He added, “So the procedure is getting more refined over time and the expectations are getting higher, but we still have a lot of work to do because the therapies are at a reasonably early stage and the more we understand about the procedure and about blood clots, the more patients are going to do well from it.”

Future Areas of Focus

Mr Gilvarry informed us that the major aim of CERENOVUS is to address unmet needs in stroke research and care, a needs-driven approach that he views as relatively unique to the industry. Current projects include a study with a leading hospital, which aims to provide deeper insights into blood clots and the recanalisation procedure by analysing the properties of the clot during each part of the procedure. They are also seeking to collaborate with stroke institutions around the world in order to produce larger-scale studies of blood clots than they had been able to manage previously.

Going forward, the team at the Neuro Technology Center is passionate about helping the minority of patients who are particularly difficult to recanalise. “When you step back and look at all of the clinical studies that were done recently, there was probably about 20% of patients that seemed to be particularly challenging to recanalise, either taking a long time, or some of them are not recanalising at all. So, trying to really focus on those more challenging cases, we need to close that gap,” he stated. Fibre-enriched blood clots are an example of this, as they are much more difficult to remove from the vessel, prolonging the procedure, which in turn reduces the likelihood of a good outcome.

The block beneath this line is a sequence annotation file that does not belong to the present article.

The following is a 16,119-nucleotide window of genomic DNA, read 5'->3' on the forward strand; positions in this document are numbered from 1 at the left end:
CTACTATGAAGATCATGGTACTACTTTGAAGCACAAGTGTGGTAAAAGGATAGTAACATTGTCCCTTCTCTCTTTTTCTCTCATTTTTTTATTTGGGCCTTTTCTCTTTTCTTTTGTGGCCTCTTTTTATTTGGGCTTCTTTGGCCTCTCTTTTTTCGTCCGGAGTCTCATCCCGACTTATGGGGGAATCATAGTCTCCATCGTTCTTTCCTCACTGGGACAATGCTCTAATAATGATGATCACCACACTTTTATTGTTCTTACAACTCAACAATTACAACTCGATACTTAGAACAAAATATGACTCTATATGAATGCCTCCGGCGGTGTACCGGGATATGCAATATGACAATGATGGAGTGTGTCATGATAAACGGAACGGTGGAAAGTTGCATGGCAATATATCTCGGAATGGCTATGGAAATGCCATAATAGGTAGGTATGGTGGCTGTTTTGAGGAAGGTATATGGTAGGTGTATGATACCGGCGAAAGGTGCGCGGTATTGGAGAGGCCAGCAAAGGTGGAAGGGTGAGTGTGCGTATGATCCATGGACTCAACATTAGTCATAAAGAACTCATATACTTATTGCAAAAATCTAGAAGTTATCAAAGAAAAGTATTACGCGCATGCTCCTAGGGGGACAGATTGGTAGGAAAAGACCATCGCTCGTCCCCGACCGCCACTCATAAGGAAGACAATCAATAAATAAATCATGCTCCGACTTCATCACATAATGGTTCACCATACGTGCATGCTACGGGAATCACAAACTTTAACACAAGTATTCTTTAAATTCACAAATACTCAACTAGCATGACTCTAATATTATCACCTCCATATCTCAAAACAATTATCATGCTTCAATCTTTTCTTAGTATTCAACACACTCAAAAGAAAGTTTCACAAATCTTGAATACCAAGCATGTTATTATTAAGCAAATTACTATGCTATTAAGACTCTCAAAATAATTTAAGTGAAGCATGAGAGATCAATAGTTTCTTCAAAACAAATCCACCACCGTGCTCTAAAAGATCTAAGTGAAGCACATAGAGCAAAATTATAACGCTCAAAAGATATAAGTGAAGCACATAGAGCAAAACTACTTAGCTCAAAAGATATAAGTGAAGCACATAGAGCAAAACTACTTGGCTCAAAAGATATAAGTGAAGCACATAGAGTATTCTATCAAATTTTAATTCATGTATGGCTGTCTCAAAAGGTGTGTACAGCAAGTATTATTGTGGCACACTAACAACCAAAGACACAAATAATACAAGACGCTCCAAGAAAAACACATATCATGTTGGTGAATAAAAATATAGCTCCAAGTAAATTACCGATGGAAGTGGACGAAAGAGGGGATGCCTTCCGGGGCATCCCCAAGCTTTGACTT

Mr Gilvarry added: “There are two gaps we need to close. One is to increase the number of patients that are recanalised but again the quality and speed of recanalisation is going to deliver better outcomes to patients. And I think this is really our commitment at the Neuro Technology Center and it’s what motivates the team to keep doing this research to try and make a difference to those kinds of patients to ensure all stroke patients can return to a healthy, independent life.”

EMJ Neurology 6.1

 It was fascinating to talk to Mr Gilvarry about the advancements in stroke research and treatment that he has observed and been involved in during his career. Stroke was one of the many neurological conditions covered in the most recent edition of the EMJ Neurology eJournal, published in August. This open-access journal, which includes a review of the European Academy of Neurology (EAN) 2018 Congress, abstract reviews, a feature article, and peer-reviewed papers, is available to read on our website here. You can also find instructions for subscribing to all our neurology content for free by clicking here.




  1. World Stroke Organization. World Stroke Campaign: Facts and Figures. Available at: Last accessed: 18 October 2018.
  2. Kaesmacher J et al. Direct mechanical thrombectomy in tPA-ineligible and -eligible patients versus the bridging approach: a meta-analysis. J Neurointerv Surg. 2018. [Epub ahead of print].
  3. CERENOVUS. EMBOTRAP® II revascularization device. Available at: Last accessed: 18 October 2018.
  4. Zaidat OO et al. Primary Results of the Multicenter ARISE II Study (Analysis of Revascularization in Ischemic Stroke With EmboTrap). 2018;49(5):1107-15.
  5. Johnson & Johnson. CERENOVUS Receives FDA Clearance for Next Generation Stent Retriever Device Used to Treat Ischemic Stroke. 2018. Available at: Last accessed: 18 October 2018.